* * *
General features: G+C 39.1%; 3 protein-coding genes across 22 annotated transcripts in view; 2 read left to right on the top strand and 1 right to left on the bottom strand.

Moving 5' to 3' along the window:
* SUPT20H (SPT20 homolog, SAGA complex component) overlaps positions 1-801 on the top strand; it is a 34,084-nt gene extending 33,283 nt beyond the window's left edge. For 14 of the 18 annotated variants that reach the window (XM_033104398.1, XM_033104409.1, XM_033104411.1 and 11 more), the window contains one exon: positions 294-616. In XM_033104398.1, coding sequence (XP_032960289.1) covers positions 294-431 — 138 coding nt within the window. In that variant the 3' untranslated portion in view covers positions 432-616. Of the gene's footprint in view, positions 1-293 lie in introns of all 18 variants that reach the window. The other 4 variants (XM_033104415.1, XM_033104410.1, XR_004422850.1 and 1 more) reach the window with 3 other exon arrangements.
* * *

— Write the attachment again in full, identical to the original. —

General features: G+C 39.1%; 3 protein-coding genes across 22 annotated transcripts in view; 2 read left to right on the top strand and 1 right to left on the bottom strand.

Moving 5' to 3' along the window:
* SUPT20H (SPT20 homolog, SAGA complex component) overlaps positions 1-801 on the top strand; it is a 34,084-nt gene extending 33,283 nt beyond the window's left edge. For 14 of the 18 annotated variants that reach the window (XM_033104398.1, XM_033104409.1, XM_033104411.1 and 11 more), the window contains one exon: positions 294-616. In XM_033104398.1, coding sequence (XP_032960289.1) covers positions 294-431 — 138 coding nt within the window. In that variant the 3' untranslated portion in view covers positions 432-616. Of the gene's footprint in view, positions 1-293 lie in introns of all 18 variants that reach the window. The other 4 variants (XM_033104415.1, XM_033104410.1, XR_004422850.1 and 1 more) reach the window with 3 other exon arrangements.